An Ultimate Ears technician shapes a digitized ear impression using 3D CAD software. NEW YORK, NY—The 3D printing revolution is quite the rage, with the devices being used for rapid prototyping and for on-site creation of product elements. For the past six months, in-ear-monitor specialist Ultimate Ears has quietly incorporated 3D printing into its manufacturing process, with around half of its production of custom- fitted IEMs now being produced with the technology. “It’s not just digital for the sake of digital, but it’s really digital for serving our customer better,” says Logitech vice president and Ultimate Ears division general manager Philippe Depallens.
The impetus for exploring the process was to create a better “customer journey,” says Depallens; “Getting better has no finish line.” A full 40 percent to 45 percent of UE’s customers are ordering from outside the USA. Getting an impression in Europe, for example, shipping that to the California factory, then following the steps of the traditional manufacturing process could take 10-15 days before return shipping. Ultimate Ears’ German affiliate has begun to digitize customer ear impressions locally, then electronically share the digitized information directly with the factory. Future technology is expected to allow direct digital mapping of customer ear canals, avoiding the impression stage entirely.
Currently, the process of creating custom IEM devices using 3D printing still begins in the traditional fashion, with an audiologist injecting a quick-setting pliable goo into a customer’s ears. The hardened (yet still too soft to be a final housing) impression is then trimmed and shaped by specialists before being used to create a mold for the permanent IEM shell. UE’s new process diverges from a manual trim and shaping of the impression by scanning the raw impression digitally and performing the adjustments with a 3D CAD program. The resulting data file is then fed to a 3D printer that outputs the customer’s IEM shell. The rest of the process follows the traditional form—drivers and crossover are fitted and inserted into the shell, the driver outputs are coupled to the exit ports by plastic tubes and an outer cap is placed onto the shell. An additional benefit of the digital methodology is that steps can be “undone,” whereas if too much material was removed from an impression manually, it could not be restored. UE personnel experienced with the physical process of shaping impressions have been trained on the CAD approach, maintaining the integrity of the new operating mode. None of the traditional steps in the process are bypassed, but instead are simply done digitally, with the bonus ability to revisit a custom data set if fine tuning is needed, and with rapid repeatability if, for instance, a set of IEMs needs to be replaced.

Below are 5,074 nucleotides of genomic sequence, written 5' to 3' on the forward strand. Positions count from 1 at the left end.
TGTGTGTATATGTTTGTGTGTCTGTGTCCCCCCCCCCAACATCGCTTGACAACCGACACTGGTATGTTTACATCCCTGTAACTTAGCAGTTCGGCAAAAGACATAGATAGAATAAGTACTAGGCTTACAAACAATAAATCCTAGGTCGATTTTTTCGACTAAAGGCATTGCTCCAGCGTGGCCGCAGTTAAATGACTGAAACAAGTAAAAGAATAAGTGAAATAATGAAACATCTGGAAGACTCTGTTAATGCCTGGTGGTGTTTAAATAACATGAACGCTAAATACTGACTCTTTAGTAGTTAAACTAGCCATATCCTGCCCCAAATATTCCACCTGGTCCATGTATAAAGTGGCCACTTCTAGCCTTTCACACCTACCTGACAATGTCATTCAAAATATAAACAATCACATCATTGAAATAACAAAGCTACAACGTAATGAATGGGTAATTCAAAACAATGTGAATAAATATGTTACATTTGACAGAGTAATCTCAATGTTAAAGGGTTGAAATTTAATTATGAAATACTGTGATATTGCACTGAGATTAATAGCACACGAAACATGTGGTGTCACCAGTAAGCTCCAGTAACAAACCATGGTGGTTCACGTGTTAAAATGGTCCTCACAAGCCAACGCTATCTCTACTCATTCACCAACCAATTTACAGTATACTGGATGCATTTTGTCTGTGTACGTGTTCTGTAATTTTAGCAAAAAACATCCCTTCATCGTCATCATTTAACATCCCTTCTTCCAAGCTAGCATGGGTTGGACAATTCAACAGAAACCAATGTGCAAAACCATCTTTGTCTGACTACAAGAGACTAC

Incorporating 3D printing into the process was not as simple as just ordering a printer and feeding it the data files. “The biggest challenge that we had,” says DePallens, “is to actually get an ear that was clear.” The manufacturer of the 3D printer could not get UE all the way to the goal of a printed shell that is indistinguishable from a molded product, with no internal striations or outer ridges. Through experimentation, UE developed proprietary processes to reach that goal. “I will candidly tell you this is one of the advantages of being partner with a bigger company like Logitech,” DePallens confides, the parent company providing personnel and other resources in the R&D phase.
Despite UE’s substantial investment, DePallens says there is no change in pricing for the customer. The biggest benefit to UE customers is the time savings. A process that could have taken weeks for a foreign customer is now standardized to seven business days (down from a 12-15 day standard, sans shipping). Five-day turnaround is expected to be the standard soon (and is available now with a rush fee). A future is envisioned in which numerous regional customer contact centers can be established (with “serving every zip code” a stated concept) to further improve customer convenience and tighten the production timeframe. Says DePallens, “Our ability to serve them fast and serve them where they are is really crucial.”